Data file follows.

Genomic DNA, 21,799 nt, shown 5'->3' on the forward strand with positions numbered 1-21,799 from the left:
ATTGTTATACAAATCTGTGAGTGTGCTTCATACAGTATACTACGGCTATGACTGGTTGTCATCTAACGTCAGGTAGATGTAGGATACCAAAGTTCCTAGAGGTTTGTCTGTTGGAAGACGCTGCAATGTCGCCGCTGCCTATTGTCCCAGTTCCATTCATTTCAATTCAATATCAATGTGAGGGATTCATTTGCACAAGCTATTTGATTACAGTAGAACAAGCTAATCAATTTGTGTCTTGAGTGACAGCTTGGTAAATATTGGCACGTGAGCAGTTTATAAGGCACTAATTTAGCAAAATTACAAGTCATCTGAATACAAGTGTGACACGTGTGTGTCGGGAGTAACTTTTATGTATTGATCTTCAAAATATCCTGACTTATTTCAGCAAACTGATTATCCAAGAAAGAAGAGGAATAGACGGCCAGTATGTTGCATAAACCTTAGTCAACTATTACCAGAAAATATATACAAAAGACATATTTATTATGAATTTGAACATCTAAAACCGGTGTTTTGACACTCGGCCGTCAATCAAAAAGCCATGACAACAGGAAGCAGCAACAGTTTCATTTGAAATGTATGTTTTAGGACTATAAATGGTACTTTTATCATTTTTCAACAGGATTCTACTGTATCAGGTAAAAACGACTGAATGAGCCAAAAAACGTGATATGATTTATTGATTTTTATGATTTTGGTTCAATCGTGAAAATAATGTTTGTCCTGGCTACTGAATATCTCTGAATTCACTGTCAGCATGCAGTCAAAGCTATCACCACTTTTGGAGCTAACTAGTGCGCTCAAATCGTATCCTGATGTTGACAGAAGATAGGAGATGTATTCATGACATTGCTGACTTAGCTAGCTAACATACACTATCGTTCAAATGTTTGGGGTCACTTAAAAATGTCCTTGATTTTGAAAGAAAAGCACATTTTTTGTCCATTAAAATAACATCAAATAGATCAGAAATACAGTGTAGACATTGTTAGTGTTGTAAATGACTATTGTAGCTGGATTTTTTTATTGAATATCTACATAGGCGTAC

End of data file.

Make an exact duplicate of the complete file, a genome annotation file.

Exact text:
Genomic DNA, 21,799 nt, shown 5'->3' on the forward strand with positions numbered 1-21,799 from the left:
ATTGTTATACAAATCTGTGAGTGTGCTTCATACAGTATACTACGGCTATGACTGGTTGTCATCTAACGTCAGGTAGATGTAGGATACCAAAGTTCCTAGAGGTTTGTCTGTTGGAAGACGCTGCAATGTCGCCGCTGCCTATTGTCCCAGTTCCATTCATTTCAATTCAATATCAATGTGAGGGATTCATTTGCACAAGCTATTTGATTACAGTAGAACAAGCTAATCAATTTGTGTCTTGAGTGACAGCTTGGTAAATATTGGCACGTGAGCAGTTTATAAGGCACTAATTTAGCAAAATTACAAGTCATCTGAATACAAGTGTGACACGTGTGTGTCGGGAGTAACTTTTATGTATTGATCTTCAAAATATCCTGACTTATTTCAGCAAACTGATTATCCAAGAAAGAAGAGGAATAGACGGCCAGTATGTTGCATAAACCTTAGTCAACTATTACCAGAAAATATATACAAAAGACATATTTATTATGAATTTGAACATCTAAAACCGGTGTTTTGACACTCGGCCGTCAATCAAAAAGCCATGACAACAGGAAGCAGCAACAGTTTCATTTGAAATGTATGTTTTAGGACTATAAATGGTACTTTTATCATTTTTCAACAGGATTCTACTGTATCAGGTAAAAACGACTGAATGAGCCAAAAAACGTGATATGATTTATTGATTTTTATGATTTTGGTTCAATCGTGAAAATAATGTTTGTCCTGGCTACTGAATATCTCTGAATTCACTGTCAGCATGCAGTCAAAGCTATCACCACTTTTGGAGCTAACTAGTGCGCTCAAATCGTATCCTGATGTTGACAGAAGATAGGAGATGTATTCATGACATTGCTGACTTAGCTAGCTAACATACACTATCGTTCAAATGTTTGGGGTCACTTAAAAATGTCCTTGATTTTGAAAGAAAAGCACATTTTTTGTCCATTAAAATAACATCAAATAGATCAGAAATACAGTGTAGACATTGTTAGTGTTGTAAATGACTATTGTAGCTGGATTTTTTTATTGAATATCTACATAGGCGTAC